American Psychological Foundation

The need for funding is tremendous. Even though APF's Campaign to Transform the Future has raised $11 million since its launch in 2012, APF is still only able to fund 9 percent of the worthy research proposals it receives from graduate students and early career psychologists.

That fact drives the altruistic efforts of W. Bruce Walsh, PhD, who has generously shared his time and financial resources over the years with APF graduate students and early career psychologists.

"My primary motivation is to do whatever we can do to improve those odds," says Walsh, professor emeritus at The Ohio State University and a noted scholar in career assessment who has trained scores of doctoral ­students in counseling psychology.

In the last two years, Walsh's contributions have included serving on the APF Board of Trustees and reaching a "philanthropist level" donation to APF—marked by contributions of $250,000 or more to the Campaign to Transform the Future, which funds student and early career research in the cutting-edge areas of violence prevention, the health-behavior connection, ending stigma and prejudice, and addressing psychological needs following disasters.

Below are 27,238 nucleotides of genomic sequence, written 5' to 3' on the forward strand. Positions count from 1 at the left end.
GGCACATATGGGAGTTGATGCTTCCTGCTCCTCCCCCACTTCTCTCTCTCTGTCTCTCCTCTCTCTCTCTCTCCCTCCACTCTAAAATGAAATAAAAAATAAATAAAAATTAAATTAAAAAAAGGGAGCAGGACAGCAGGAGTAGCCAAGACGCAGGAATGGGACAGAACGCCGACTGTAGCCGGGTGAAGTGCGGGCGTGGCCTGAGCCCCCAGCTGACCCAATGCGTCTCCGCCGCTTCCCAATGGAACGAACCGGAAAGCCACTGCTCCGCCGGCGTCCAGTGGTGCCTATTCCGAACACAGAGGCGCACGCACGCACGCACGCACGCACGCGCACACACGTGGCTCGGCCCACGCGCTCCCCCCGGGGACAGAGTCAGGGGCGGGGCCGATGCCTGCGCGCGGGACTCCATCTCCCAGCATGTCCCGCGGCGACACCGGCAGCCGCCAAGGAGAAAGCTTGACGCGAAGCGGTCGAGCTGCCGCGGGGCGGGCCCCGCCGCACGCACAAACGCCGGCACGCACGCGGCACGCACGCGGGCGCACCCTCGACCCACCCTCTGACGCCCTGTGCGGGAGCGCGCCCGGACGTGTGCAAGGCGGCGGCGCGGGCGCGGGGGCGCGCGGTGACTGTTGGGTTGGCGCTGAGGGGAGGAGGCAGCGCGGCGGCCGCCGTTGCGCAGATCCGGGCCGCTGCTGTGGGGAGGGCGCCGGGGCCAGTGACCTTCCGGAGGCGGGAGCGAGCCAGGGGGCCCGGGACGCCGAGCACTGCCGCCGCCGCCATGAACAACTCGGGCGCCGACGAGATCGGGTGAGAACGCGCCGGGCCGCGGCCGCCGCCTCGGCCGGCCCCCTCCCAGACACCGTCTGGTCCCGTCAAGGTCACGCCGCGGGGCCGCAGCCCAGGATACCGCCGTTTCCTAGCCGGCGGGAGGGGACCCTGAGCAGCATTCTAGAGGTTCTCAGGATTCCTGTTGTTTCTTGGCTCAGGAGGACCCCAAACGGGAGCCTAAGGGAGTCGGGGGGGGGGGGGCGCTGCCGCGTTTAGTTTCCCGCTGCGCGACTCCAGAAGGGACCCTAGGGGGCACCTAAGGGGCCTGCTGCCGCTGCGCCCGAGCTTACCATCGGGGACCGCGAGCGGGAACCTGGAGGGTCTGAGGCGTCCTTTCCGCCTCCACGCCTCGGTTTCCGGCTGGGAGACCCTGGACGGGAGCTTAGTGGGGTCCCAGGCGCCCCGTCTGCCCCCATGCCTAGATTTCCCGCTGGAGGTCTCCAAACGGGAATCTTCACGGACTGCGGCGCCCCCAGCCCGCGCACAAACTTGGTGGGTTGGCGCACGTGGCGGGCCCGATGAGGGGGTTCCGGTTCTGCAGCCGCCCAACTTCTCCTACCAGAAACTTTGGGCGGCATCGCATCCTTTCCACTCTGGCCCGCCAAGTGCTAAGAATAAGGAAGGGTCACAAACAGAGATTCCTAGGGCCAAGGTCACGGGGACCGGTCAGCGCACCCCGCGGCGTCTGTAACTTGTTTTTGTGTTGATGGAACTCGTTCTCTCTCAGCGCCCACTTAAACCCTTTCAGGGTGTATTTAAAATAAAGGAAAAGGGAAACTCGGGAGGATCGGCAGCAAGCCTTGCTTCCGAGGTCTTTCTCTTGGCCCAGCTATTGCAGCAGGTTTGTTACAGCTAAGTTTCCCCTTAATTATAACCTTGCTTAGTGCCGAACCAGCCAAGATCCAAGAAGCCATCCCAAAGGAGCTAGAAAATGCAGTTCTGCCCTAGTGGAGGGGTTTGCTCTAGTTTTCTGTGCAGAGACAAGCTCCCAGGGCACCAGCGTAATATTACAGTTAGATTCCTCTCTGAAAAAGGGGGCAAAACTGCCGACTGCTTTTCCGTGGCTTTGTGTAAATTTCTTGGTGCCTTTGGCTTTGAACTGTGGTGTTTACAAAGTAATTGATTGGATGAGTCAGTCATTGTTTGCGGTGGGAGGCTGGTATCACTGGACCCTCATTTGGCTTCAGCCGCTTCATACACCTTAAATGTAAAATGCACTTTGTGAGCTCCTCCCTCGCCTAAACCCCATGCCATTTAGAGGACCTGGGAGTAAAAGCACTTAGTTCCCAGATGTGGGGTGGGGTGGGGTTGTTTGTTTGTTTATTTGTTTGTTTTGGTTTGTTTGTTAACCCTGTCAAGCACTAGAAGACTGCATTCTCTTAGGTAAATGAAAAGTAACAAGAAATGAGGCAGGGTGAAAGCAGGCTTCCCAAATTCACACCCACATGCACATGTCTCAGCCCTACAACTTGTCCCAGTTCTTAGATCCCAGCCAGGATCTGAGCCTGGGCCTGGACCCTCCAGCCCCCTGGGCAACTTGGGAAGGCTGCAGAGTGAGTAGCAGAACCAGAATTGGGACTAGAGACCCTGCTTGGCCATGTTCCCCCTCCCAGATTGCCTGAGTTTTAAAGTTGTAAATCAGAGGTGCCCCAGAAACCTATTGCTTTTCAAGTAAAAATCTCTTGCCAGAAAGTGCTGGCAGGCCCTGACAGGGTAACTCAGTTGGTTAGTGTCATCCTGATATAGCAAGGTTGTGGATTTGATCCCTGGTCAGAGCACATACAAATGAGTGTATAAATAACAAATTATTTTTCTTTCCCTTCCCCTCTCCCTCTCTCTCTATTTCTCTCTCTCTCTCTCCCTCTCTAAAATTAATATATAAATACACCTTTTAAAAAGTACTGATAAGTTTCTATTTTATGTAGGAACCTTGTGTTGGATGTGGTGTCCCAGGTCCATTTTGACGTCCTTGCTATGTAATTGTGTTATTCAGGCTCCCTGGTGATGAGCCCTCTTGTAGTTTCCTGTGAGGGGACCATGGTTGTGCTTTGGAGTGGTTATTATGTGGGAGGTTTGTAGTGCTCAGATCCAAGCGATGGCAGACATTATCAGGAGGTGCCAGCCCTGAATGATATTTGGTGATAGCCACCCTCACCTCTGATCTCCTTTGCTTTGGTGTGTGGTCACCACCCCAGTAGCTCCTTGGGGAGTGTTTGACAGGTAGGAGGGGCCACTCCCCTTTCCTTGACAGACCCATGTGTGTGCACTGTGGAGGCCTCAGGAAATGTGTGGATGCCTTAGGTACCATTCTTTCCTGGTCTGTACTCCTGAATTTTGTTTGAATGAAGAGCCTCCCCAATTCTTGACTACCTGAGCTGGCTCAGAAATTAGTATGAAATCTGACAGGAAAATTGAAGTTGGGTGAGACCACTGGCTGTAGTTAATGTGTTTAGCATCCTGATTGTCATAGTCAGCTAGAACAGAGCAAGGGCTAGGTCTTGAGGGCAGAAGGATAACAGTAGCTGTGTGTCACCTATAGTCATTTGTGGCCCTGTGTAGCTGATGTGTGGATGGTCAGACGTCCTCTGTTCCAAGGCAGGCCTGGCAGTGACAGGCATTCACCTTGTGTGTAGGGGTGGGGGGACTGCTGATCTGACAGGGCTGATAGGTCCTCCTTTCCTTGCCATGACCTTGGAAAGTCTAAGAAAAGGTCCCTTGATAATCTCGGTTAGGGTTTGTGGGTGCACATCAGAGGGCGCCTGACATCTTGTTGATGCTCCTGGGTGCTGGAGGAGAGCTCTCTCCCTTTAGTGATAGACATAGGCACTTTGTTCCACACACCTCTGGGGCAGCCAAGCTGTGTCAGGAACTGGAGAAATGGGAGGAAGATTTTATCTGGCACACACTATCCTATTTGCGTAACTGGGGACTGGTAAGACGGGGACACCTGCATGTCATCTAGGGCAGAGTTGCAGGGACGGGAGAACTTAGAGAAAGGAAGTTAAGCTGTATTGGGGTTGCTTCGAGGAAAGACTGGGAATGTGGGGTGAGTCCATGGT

In addition, Walsh funded the APF Bruce and Jane Walsh Grant in Memory of John Holland, which awards $13,000 each year to graduate students and early career psychologists to support scientific, scholarly, educational or applied research activities that look at the ways personality, culture and environment influence work-related behavior and health. The grant is named after John Holland, PhD, whose pioneering research on "best fit" for specific jobs has had "a staggering influence on vocational psychology, personality and organizational psychology," Walsh says.

Walsh is eager to dive into the support of graduate students and early career psychologists through all of these channels, including continued fundraising related to the goals of the Campaign to Transform the Future, which ends in December.

As a member of the APF board, Walsh is prepared to continue to build on what is most vital to the foundation, he says. "We'll all work hard to keep pushing forward and supporting the basic concept that APF was founded on—helping graduate students and students and early career psychologists in their work," he says.

For more on APF's work and mission, visit APF.